3 HKLRD 30
Employees’ Compensation Case No 1763 of 2011
Judge Katina Levy
25 May 2018
Employment law - employees' compensation - applicant asylum seeker prohibited by law from taking employment - whether accident one in course of and arising from employment of applicant by respondent - whether court should exercise its discretion under s.2(2) to award compensation notwithstanding illegality of contract of employment - Employees' Compensation Ordinance (Cap.282) s.2(2)
In this application for employees' compensation, the applicant, T, was an asylum seeker who was prohibited by law from taking employment. On 23 November 2009, he met with an accident in which his right forearm was crushed and later amputated above the elbow. It was his case that he was working for R in a workshop in the New Territories and that his accident occurred at that workshop in the course of and arising from such employment. R denied that he had employed T. Three issues arose. (1) Was T's injury sustained in a traffic accident or in an industrial accident? (2) If the accident was sustained in an industrial accident, was it one in the course of and arising from employment of him by R? (3) If so, should the Court exercise its discretion under s.2(2) of the Employees' Compensation Ordinance (Cap.282) to award him employees' compensation notwithstanding the illegality of the contract of employment?
Held, dismissing the application, that:
(1) The unchallenged medical evidence pointed to T's injury having been caused by mechanical crushing in an industrial accident rather than by his having been hit by a vehicle in a traffic accident. When he initially told the police and the doctor that he had been injured in a traffic accident, T had been fabricating an account in order to conceal the fact of his illegal employment. The truth was what he subsequently told the doctor, namely that his injury was sustained in an industrial accident. That accident occurred in a workshop with four walls made of iron sheets in the New Territories. On the first issue, namely, whether T's injury was sustained in a traffic accident or in an industrial accident, the Court's finding was therefore that it was sustained in an industrial accident. (See paras.118-119, 188.)
(2) On the second issue, the evidence given by and given for T that he was employed by R was unreliable while R's evidence that he did not employ T was reliable. In truth, T was employed by an unknown Chinese male. On the second issue, namely, whether T's accident was one in the course of and arising from employment of him by R, the Court's finding was therefore that it was not, since T was not employed by R. The application was therefore dismissed. (See paras.167, 172, 178, 188, 194-195, 208.)
(3) Had T succeeded in establishing liability against R, the Court would, having regard to the public policy regarding unemployable persons performing lawful work stated by the Court of Appeal in Yu Nongxian v Ng Ka Wing, which was followed in Talat Arslan v Li Tak Cheung, have exercised its discretion in T's favour. On the third issue, namely, whether the Court should (if it were to find that T's accident was one in the course of and arising from employment of him by R) exercise its discretion under s.2(2) of the Ordinance to award employees' compensation notwithstanding the illegality of the employment, the answer was therefore that the Court should exercise its discretion to do that (Yu Nongxian v Ng Ka Wing  4 HKLRD 159, Talat Arslan v Li Tak Cheung (DCEC 1965/2014,  HKEC 2056) applied). (See paras.196-197.)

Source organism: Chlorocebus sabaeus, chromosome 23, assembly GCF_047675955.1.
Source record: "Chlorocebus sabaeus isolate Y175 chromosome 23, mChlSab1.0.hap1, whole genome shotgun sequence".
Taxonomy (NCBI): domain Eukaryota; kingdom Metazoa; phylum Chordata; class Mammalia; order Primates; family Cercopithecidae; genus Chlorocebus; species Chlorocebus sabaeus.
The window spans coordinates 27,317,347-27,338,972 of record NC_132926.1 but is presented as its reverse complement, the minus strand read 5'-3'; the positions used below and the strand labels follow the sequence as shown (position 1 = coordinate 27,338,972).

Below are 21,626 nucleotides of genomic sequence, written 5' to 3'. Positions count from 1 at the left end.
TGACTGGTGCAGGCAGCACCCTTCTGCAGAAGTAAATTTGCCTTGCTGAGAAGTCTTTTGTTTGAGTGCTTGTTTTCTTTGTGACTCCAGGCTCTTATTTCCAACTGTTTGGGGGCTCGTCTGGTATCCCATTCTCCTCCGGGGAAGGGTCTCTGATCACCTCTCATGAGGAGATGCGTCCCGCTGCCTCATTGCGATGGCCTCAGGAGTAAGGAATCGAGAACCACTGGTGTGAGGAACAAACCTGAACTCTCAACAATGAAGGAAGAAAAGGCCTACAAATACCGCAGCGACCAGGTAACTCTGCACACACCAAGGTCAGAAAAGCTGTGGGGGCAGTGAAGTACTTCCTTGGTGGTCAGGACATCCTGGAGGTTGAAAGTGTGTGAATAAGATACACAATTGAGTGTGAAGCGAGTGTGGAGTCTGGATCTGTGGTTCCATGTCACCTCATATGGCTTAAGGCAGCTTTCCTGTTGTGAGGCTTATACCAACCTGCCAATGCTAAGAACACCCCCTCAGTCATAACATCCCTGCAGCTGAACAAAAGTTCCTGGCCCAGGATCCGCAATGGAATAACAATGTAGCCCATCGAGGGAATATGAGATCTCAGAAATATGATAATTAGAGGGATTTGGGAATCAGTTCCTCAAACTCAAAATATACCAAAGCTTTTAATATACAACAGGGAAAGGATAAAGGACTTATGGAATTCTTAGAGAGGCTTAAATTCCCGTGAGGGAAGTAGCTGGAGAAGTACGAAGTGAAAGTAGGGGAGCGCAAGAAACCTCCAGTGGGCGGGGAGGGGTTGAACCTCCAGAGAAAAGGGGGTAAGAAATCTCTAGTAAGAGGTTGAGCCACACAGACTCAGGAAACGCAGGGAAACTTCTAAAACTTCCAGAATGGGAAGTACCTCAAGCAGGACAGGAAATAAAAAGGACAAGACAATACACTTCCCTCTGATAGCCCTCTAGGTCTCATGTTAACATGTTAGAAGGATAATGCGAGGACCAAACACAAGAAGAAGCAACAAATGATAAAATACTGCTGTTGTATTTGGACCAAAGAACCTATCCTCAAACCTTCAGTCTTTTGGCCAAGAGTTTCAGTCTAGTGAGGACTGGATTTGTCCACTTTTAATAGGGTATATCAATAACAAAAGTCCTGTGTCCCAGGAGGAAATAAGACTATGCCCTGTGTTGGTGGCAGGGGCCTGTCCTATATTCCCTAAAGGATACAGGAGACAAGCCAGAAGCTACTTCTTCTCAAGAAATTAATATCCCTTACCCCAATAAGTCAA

(4) If the application had succeeded, the award of employees' compensation to T would have been $595,775 plus interest at half the judgment rate from the date of the accident to the date of judgment and thereafter at the judgment rate until payment. (See para.206.)
This was the trial of an application for employees' compensation by an asylum seeker in respect of personal injuries allegedly sustained in the course of and arising from employment of the applicant by the second respondent. The facts are set out in the judgment.
[Editor's note: Section 2(2) of the Employees' Compensation Ordinance (Cap.282) reads: "If, in any proceedings for the recovery of compensation under this Ordinance, it appears to the Court that the contract of service or apprenticeship under which the injured person was working, at the time when the accident causing the injury happened, was illegal, the Court may, if having regard to all the circumstances of the case it thinks proper so to do, deal with the matter as if the injured person had at the time aforesaid been a person working under a valid contract of service or apprenticeship." In the Yu Nongxian litigation, the Employees' Compensation Assistance Fund Board sought leave to appeal to the Court of Final Appeal. It was refused leave by the Court of Appeal and then by the Appeal Committee of the Court of Final Appeal. In the course of refusing leave, the Appeal Committee said (in Yu Nongxian v Ng Ka Wing (FAMV 64/2007,  HKEC 99 at para.5) that the s.2(2) discretion "is in the widest terms and is necessarily to be exercised on the facts of each case, involving its own mixture of discretionary factors". Where the work is not illegal in itself and the only reason why the contract of employment is illegal is that the employee was prohibited by law from taking any employment, the cases suggest that the courts will, at least in general, exercise the s.2(2) discretion to award employees' compensation notwithstanding the illegality of the contract of employment. That emerges from what the Court of Appeal did in Yu Nongxian's case, what the District Court did in Talat Arslan's case and what the District Court would have done in the present case if the applicant's accident was one in the course of and arising from employment of him by the respondent.]